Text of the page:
Using stencils to paint my stuff was pretty much the first thing I did to turn my regular clothes into unique punk pieces. I don't count the marker-on-T-shirt scribble, and I have tutorials for bleach in other posts. Although I now have the option of screen printing, I still like to use stencils. In principle, it's straightforward - you cut out the motif, put the stencil on the fabric and start painting. I've tried many materials and techniques and would like to introduce them to you here.
When it comes to stencil material, I've tried pretty much everything from thick cardboard (not recommended) to foil (I didn't particularly like it) to thin, coated cardboard (works quite well). But it definitely works best with the iron-on freezer paper. The stencil cannot slip, and the paint cannot run underneath. When I paid 12€ for a roll in Germany, I found it rather expensive. But I never regretted it, mostly because after many motifs there is still so much left.
Other people have recommended overhead foil and using spray adhesive to stick it to the fabric. I haven't tried this yet, but it seems practical, especially when you want to use the stencil many times. When cutting, it is crucial to have a sharp, pointed knife. I like to use a crafting scalpel and to cut the parts from the outside in. Nail scissors may be used for uncomplicated motifs. For larger or more complex designs, I first cut out the pieces in the middle and then work outwards. This keeps the template stable while cutting.
I once made the mistake of using cheap sheets of freezer paper, and it turned out catastrophic. The material ripped apart, even when it was completely dry, and half of it stuck top the fabric. I did get it off eventually, but it was a pain. Regarding the material to stencil onto, I can say in principle that the coarser the structure, the more difficult it is to get delicate motifs accurately. T-shirts usually work without a problem. With thick patch fabrics, e.g. canvas, denim or twill, it is sometimes better to use the backside.
Of course, the motif itself must be suitable for stencils, that means no individual fields with internal parts or "islands". A classic example of this is the middle of an O. There are some fonts made for stencilling, most font libraries have a tag for these. An internet search for #stencil reveals countless templates for almost anything. Unfortunately, stencilpunks.org is no longer online. There were many band motifs and good instructions. But there are some other sites with stencil designs of all kinds:
- Kreaktivisten - mainly political motives and instructions in German
- Punk stencils - bands and political motives
- Stencil Punks Lives - many punk motives
- Stencilcreator - turn your own images into stencils
- Other free stencil libraries: Freestencilgallery, Spraypaintstencils, Freeprintablestencils
If your own design has internal parts, there are several options. You can connect the island to the rest of the template with a bridge. If the motif doesn't fit, you can draw the spot later by hand or with a second small stencil. With freezer paper, you also have the option of carefully cutting away the bridge with a knife after ironing it on. If you don't have a bridge, you can position the inner parts by eye and iron them firmly. I prefer to cut away the bridges for complicated designs, but keep all the pieces for future projects.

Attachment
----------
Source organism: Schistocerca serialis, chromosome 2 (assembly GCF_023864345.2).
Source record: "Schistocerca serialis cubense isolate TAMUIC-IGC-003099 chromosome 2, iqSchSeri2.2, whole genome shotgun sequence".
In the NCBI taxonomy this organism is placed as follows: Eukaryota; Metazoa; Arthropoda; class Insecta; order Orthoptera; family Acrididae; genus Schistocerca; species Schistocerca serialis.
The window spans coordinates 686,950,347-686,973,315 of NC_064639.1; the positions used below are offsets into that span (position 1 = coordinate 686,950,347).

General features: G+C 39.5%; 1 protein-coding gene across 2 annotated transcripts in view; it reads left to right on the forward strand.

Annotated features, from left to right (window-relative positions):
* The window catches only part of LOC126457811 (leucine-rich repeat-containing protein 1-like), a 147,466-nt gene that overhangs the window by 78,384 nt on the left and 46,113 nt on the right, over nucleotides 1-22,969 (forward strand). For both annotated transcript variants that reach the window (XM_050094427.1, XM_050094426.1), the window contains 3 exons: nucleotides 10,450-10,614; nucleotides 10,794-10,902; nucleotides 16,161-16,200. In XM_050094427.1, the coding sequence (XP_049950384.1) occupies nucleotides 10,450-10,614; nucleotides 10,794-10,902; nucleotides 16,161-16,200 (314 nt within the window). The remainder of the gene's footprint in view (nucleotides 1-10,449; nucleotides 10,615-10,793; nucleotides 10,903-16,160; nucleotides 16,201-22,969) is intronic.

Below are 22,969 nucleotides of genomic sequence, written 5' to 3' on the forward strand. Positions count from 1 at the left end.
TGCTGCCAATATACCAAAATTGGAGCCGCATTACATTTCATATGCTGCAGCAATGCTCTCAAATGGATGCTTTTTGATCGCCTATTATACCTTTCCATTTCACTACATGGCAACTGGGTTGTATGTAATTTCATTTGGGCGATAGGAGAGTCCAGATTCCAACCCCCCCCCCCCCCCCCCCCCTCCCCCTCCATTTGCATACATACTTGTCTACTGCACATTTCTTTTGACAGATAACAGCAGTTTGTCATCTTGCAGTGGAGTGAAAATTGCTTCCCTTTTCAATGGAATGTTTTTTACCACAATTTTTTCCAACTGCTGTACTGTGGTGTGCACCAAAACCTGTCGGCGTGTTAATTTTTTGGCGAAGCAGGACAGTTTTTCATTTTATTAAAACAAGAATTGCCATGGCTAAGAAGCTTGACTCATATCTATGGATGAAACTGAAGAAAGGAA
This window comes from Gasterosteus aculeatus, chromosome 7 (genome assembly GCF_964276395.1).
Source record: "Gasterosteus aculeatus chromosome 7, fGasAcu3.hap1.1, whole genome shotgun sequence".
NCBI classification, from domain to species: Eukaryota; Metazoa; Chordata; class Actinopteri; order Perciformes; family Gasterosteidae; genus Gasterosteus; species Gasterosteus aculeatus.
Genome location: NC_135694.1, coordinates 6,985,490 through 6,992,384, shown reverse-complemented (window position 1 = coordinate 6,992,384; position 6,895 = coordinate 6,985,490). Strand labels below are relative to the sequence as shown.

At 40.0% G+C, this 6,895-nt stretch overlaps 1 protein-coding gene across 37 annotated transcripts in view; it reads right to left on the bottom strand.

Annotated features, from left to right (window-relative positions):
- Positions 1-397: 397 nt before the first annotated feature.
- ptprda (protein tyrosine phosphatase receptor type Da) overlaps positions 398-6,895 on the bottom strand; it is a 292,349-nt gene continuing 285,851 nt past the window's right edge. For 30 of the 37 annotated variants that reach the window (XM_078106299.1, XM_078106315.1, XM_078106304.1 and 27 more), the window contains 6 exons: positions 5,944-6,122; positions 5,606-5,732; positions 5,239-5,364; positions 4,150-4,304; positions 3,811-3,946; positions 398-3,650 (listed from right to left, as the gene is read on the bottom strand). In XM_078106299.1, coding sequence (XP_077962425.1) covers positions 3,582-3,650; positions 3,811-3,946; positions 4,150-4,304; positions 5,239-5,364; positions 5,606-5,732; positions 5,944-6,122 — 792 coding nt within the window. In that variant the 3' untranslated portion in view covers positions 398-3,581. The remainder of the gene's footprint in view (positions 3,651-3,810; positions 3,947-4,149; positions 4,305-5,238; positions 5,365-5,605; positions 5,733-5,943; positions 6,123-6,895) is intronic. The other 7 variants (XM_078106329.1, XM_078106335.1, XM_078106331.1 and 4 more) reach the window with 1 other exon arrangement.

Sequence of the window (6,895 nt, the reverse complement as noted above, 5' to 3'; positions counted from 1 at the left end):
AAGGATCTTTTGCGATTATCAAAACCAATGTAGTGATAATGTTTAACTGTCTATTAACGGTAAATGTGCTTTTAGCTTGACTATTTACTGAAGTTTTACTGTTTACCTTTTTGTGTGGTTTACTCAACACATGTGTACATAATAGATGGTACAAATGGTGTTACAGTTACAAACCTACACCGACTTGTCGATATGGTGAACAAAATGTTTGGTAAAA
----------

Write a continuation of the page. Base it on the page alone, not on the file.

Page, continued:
Ironing freezer paper stencils
A few words about ironing on your freezer paper stencil: you want to make sure that all edges of the design stick to the fabric so that the paint can go underneath. I like to press down the stencil with the whole iron first and then go around the motif with the tip. The iron should be set to medium heat. If it is too hot, the freezer paper's plastic layer comes off and stays on the fabric. If that has happened to you, you can try to scrape off the residues with a knife or a stiff brush.
Fabric paints and application
Once you have the stencil on the fabric, all you need is the right fabric paint. It shouldn't be too runny. Otherwise, the material will soak it up, and it will run under the stencil despite the freezer paper. It is essential to use opaque paints for dark fabrics. There used to be varieties in quality, today it doesn't make much of a difference. Nevertheless, it usually takes 2-3 thin layers to get good coverage on black fabric. Screen printing ink works well, too, because it has the right consistency.
Depending on how big your motif is, you can use different tools for application. Small motifs work well with a regular brush, but the brushstroke can be seen with larger ones. You can get a nice surface with a sponge, but these "swallow" a lot of paint. With huge areas, you can use a paint roller like the one in the picture below. I mostly work with a medium-sized stencil brush that is also inexpensive. These are held relatively vertically and give a typical stencilled texture.
In any case, you shouldn't forget to put a piece of cardboard in the shirt or tote bag; otherwise, you will have stains on the back. I always peel off the freezer paper very carefully as soon as the paint is superficially but not completely dry. If the stencil doesn't break in the process, it can be ironed on again. I have used stencils up to 10 times before they didn't stick anymore. Finally, the ink is fixed by ironing, and it is best to follow the instructions on the packaging.
Top 5 stencilling tips
- The motif must be suitable for stencils or be adapted.
- It works best with freezer paper or spray adhesive.
- Use a sharp knife and a mat to cut.
- The paint should be suitable for fabric and not too thin.
Apply the paint in layers, let dry and heat-set. Enjoy stencilling!
If you have any questions or are looking for a specific motif, just comment below or write me an email. Do you have any stencilling tips?